Brian Birdnow

Once upon time, during the bad old days of the George W. Bush presidency, media sophisticates took the administration to task for the supposedly “shifting rationales” that Bush, Cheney, Rumsfeld & Co. employed to justify the March 2003 invasion of Iraq. The media narrative proceeded along the assumption that the Bush Administration offered many variable explanations for the Iraq invasion and changed the story every time a supposed “reason” for the invasion came up empty. The media charged that the Bush people said the invasion was undertaken to break a terrorist state in the Near East, then argued that the war was undertaken to bring 9/11 co-conspirators to justice, later claimed that the invasion was launched to seize Saddam Hussein’s weapons of mass destruction, and finally claimed that the war was waged for the purpose of bringing democracy to the long-suffering Iraqi people.

The TV and mainstream print media roundly ridiculed Bush and his people for these supposed untruths, little caring that the WMD were clearly off loaded to Syria in the days before the invasion. It was also more than passing strange that the Administration made no mention (and the media certainly clammed up) of the fact that Saddam Hussein headed an outlaw regime, and attempted to murder a former U.S. President in 1993. The Bush Administration may have been overly optimistic in assessing the climate in Iraq in 2003, and they may have allowed a certain level of mission creep to take hold later that year. In any event, the media decided that the Bush Administration had continually shifted the rationale for the Iraq invasion, and they made a great deal of hay with this charge.

If one fast forwards ten years to 2013, we see some startling similarities between the “shifting rationales” of the Bush Administration’s justifications of Operation Iraqi freedom, and the same methodology employed by the Obama Administration in its efforts to stonewall and thwart the investigation of the Benghazi debacle last September. In this instance, President Obama, the post-partisan, non-ideological professor-in-chief came into office vowing to rein in the overreaches of power by the Bush Administration, but in the Benghazi disaster he has taken many positions, blamed many sources, and shifted many rationales in a concerted effort to cover up the facts of this story.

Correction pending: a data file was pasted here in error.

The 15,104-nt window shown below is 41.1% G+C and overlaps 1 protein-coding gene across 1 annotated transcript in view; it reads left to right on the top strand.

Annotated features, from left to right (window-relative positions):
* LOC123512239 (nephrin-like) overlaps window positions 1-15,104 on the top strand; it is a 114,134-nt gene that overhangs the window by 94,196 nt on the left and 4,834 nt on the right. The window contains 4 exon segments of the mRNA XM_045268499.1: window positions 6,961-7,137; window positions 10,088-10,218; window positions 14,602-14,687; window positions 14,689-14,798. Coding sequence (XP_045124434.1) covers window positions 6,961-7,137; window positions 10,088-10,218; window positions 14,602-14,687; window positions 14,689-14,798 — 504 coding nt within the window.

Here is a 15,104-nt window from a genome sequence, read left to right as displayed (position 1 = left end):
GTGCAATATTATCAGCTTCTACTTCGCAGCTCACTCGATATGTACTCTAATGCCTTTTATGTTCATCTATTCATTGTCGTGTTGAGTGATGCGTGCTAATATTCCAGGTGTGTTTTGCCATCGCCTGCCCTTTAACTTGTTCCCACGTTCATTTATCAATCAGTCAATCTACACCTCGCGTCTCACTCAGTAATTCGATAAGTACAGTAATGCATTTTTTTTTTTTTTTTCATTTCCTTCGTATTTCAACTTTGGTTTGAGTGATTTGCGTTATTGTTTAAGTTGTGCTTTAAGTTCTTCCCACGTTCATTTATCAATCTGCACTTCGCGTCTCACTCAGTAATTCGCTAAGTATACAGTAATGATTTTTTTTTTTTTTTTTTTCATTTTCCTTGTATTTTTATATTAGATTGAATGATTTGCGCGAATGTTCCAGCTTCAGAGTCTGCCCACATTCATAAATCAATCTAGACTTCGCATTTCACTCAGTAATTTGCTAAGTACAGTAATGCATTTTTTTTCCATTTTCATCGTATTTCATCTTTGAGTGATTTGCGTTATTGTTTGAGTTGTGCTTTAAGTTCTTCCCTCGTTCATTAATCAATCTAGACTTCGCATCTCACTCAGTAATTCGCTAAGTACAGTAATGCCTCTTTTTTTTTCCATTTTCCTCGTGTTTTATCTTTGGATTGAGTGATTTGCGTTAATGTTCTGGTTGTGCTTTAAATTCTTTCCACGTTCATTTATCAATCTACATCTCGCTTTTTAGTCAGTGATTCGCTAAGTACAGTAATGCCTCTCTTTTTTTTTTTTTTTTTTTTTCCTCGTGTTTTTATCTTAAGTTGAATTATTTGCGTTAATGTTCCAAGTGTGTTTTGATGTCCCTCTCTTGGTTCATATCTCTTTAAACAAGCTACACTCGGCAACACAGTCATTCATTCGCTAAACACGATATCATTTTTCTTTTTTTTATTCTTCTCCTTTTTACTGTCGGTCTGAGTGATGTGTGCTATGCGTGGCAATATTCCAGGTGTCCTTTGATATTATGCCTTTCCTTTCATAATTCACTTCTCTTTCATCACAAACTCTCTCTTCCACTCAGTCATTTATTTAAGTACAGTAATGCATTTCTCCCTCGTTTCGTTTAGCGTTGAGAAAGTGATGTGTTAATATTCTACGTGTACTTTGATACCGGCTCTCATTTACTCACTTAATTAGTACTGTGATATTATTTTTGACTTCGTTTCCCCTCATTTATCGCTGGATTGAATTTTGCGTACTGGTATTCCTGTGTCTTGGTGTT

In the very beginning we were told that Muslim anger over an obscure YouTube video led to spontaneous demonstrations that simply boiled over into a murderous rampage. When this paper-thin excuse lost all plausibility the regime admitted that this had been a terrorist attack, but they instructed their public relations flacks to downplay this as much as possible, so as not to rile voters who might think twice before re-electing a President who shrugs off an attack on American soil as unimportant. (Yes, a diplomatic post is American soil!)

A number of months later, when the Secretary of State testified on this matter after a six week delay, she changed the rationale by shouting her now infamous, “What does it matter” exclamation at her questioners. This seemed to have the intended effect of intimidating and quieting the GOP Senators, who treated Mrs. Clinton with kid gloves for the remainder of the hearing. It was, however, little noted that the early rationale had now changed.

So, no one had yet gotten to the bottom of the story. The administration then admitted that they had sent Susan Rice of the State Department onto the Sunday morning talk shows to spread the YouTube video misinformation, they later admitted that they had prepared the talking points memos used by their propagandists, but then they changed the story again. It now seems that Obama’s people have decided to pin responsibility on the CIA for the talking memo editing which downplayed terrorism, despite the clear facts that the White House was intimately involved in the process.

What has been the reaction of the major media to the various versions of this story? Much of the coverage of the congressional hearings by the television networks has been markedly disdainful in tone, taking a cue, perhaps, from President Obama, who has dismissed the hearings as a “sideshow”. The print media has been harder to characterize. The Associated Press accepts the Obama Administration’s “…we didn’t know anything” mantra at face value. The New York Times gives Obama a similar pass, but noted that they find him “baffling” and “enigmatic”. E.J. Dionne at the Washington Post, meanwhile, blames the Republicans for creating a scandal and slights the matter by declaring, “We know American politics are dysfunctional”, and deriding the fact that “…an elite expends so much energy feuding over how bureaucrats rewrote a set of talking points.” The casual reader wonders whether these media outlets would have been so sanguine in the face of official Republican misfeasance of this type while holding the Presidency.

In regards to the Benghazi scandals there are still questions to be answered, inconsistencies to be resolved, and possibly more shoes to be dropped. There is one thing the world can, however, count on. The President will benefit from yet another pass from an adoring media, who have invested incalculable capital in his success. Moreover, as new public opinion polls show, Obama’s public reputation is not suffering over these scandals as those who love him do so blindly. Lesley Stahl, the CBS-TV reporter dubbed Ronald Reagan “The Teflon President” back in the mid-1980s, because, as she put it with a mixture of frustration and disgust, “…nothing ever sticks to him.” The 2013 equivalent is Barack Obama, the President who has the media in his pocket. Ergo, he can fall into a sewer and come out smelling like a rose.


Brian Birdnow

Brian E. Birdnow is a historian and teaches at a university in the St. Louis area.